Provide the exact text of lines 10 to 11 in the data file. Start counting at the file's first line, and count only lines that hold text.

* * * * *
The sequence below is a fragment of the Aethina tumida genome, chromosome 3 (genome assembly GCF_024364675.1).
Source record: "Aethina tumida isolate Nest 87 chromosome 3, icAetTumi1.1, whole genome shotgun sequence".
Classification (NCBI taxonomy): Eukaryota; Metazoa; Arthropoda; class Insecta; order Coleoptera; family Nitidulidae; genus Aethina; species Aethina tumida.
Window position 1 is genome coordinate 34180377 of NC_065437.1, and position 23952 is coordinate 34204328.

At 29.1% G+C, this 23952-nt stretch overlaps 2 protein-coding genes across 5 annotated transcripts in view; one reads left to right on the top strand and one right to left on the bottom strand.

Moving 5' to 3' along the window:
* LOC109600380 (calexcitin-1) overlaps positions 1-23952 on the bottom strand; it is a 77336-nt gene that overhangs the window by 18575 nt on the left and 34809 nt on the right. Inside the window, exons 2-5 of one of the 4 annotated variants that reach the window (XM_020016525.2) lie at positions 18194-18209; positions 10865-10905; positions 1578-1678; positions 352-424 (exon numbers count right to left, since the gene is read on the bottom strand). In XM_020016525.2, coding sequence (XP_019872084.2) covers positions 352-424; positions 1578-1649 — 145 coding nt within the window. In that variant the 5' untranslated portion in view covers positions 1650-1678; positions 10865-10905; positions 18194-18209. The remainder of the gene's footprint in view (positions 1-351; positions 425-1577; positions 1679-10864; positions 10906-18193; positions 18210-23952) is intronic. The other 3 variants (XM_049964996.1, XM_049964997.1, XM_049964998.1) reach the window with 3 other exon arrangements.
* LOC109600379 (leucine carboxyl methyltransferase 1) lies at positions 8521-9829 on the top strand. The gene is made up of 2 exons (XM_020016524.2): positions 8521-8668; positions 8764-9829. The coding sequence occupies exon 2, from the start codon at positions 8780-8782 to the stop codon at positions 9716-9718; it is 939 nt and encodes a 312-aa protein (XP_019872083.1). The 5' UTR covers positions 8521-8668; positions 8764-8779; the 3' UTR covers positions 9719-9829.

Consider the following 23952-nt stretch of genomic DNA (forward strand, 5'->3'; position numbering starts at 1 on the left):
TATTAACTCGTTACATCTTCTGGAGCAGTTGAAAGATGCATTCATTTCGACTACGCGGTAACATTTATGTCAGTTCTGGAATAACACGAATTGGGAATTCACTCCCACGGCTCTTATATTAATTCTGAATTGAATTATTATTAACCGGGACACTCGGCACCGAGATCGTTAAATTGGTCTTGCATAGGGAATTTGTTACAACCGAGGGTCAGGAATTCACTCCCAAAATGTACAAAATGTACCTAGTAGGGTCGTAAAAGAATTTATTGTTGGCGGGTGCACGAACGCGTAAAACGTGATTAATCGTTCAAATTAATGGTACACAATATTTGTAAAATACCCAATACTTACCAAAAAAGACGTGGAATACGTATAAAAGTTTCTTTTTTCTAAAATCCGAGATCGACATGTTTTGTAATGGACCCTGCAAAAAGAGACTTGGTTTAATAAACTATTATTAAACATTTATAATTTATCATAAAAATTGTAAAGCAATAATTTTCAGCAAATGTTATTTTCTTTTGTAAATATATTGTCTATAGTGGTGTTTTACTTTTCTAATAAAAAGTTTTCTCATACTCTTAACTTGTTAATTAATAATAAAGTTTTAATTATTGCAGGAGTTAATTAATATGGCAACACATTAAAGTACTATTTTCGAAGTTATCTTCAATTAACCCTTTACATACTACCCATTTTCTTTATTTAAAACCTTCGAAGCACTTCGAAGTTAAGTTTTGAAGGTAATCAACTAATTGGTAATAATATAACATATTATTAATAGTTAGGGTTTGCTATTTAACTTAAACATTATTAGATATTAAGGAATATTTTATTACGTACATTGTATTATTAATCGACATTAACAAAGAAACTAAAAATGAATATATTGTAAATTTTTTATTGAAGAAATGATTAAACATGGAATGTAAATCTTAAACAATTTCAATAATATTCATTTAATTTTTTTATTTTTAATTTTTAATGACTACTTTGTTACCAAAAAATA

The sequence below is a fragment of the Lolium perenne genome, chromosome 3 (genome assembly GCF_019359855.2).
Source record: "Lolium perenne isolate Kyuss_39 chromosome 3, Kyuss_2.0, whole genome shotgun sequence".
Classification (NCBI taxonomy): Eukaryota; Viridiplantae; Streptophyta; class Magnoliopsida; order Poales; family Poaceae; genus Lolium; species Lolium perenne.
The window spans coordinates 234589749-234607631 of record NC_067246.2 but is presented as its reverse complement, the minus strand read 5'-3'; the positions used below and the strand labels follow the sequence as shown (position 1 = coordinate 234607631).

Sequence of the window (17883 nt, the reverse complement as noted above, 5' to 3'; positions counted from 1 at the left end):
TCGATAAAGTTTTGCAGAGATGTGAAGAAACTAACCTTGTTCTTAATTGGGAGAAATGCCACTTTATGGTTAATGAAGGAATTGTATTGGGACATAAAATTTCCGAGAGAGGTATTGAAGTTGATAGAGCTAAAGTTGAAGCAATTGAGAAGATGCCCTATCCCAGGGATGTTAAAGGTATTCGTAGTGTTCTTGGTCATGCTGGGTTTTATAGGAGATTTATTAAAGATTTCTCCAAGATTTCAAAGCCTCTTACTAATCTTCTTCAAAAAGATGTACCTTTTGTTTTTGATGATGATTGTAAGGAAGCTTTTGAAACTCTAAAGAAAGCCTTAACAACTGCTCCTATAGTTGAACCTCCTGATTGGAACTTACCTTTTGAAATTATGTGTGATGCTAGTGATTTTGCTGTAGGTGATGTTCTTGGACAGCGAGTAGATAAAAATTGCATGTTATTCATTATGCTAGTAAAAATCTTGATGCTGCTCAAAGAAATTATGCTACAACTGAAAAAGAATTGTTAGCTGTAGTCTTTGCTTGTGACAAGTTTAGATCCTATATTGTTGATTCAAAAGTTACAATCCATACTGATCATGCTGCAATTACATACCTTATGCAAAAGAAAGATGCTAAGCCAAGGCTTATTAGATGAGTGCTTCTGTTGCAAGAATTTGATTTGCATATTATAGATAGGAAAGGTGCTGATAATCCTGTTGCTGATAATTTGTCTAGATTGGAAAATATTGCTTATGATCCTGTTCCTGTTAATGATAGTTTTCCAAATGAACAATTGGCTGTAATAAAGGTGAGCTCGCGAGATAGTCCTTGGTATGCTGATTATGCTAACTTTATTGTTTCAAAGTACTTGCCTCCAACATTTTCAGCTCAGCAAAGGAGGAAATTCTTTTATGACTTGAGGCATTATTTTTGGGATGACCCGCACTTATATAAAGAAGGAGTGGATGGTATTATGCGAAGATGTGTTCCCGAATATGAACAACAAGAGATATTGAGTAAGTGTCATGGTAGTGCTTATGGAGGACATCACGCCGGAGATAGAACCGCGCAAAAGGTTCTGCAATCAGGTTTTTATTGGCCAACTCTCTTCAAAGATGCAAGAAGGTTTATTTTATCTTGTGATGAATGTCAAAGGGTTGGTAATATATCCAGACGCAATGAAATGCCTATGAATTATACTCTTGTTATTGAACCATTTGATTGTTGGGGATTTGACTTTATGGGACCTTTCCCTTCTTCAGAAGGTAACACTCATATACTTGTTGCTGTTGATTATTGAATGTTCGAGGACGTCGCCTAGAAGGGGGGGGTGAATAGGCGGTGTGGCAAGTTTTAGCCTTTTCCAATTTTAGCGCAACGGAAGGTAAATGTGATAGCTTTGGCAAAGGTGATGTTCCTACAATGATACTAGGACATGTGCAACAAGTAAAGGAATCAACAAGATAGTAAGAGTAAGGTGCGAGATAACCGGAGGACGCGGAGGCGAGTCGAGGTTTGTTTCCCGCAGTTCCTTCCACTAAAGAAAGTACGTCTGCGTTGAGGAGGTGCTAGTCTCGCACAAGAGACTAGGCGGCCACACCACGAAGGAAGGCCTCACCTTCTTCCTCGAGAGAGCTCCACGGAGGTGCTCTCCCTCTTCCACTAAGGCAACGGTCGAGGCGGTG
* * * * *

TATTAACTCGTTACATCTTCTGGAGCAGTTGAAAGATGCATTCATTTCGACTACGCGGTAACATTTATGTCAGTTCTGGAATAACACGAATTGGGAATTCACTCCCACGGCTCTTATATTAATTCTGAATTGAATTATTATTAACCGGGACACTCGGCACCGAGATCGTTAAATTGGTCTTGCATAGGGAATTTGTTACAACCGAGGGTCAGGAATTCACTCCCAAAATGTACAAAATGTACCTAGTAGGGTCGTAAAAGAATTTATTGTTGGCGGGTGCACGAACGCGTAAAACGTGATTAATCGTTCAAATTAATGGTACACAATATTTGTAAAATACCCAATACTTACCAAAAAAGACGTGGAATACGTATAAAAGTTTCTTTTTTCTAAAATCCGAGATCGACATGTTTTGTAATGGACCCTGCAAAAAGAGACTTGGTTTAATAAACTATTATTAAACATTTATAATTTATCATAAAAATTGTAAAGCAATAATTTTCAGCAAATGTTATTTTCTTTTGTAAATATATTGTCTATAGTGGTGTTTTACTTTTCTAATAAAAAGTTTTCTCATACTCTTAACTTGTTAATTAATAATAAAGTTTTAATTATTGCAGGAGTTAATTAATATGGCAACACATTAAAGTACTATTTTCGAAGTTATCTTCAATTAACCCTTTACATACTACCCATTTTCTTTATTTAAAACCTTCGAAGCACTTCGAAGTTAAGTTTTGAAGGTAATCAACTAATTGGTAATAATATAACATATTATTAATAGTTAGGGTTTGCTATTTAACTTAAACATTATTAGATATTAAGGAATATTTTATTACGTACATTGTATTATTAATCGACATTAACAAAGAAACTAAAAATGAATATATTGTAAATTTTTTATTGAAGAAATGATTAAACATGGAATGTAAATCTTAAACAATTTCAATAATATTCATTTAATTTTTTTATTTTTAATTTTTAATGACTACTTTGTTACCAAAAAATA

The sequence below is a fragment of the Lolium perenne genome, chromosome 3 (genome assembly GCF_019359855.2).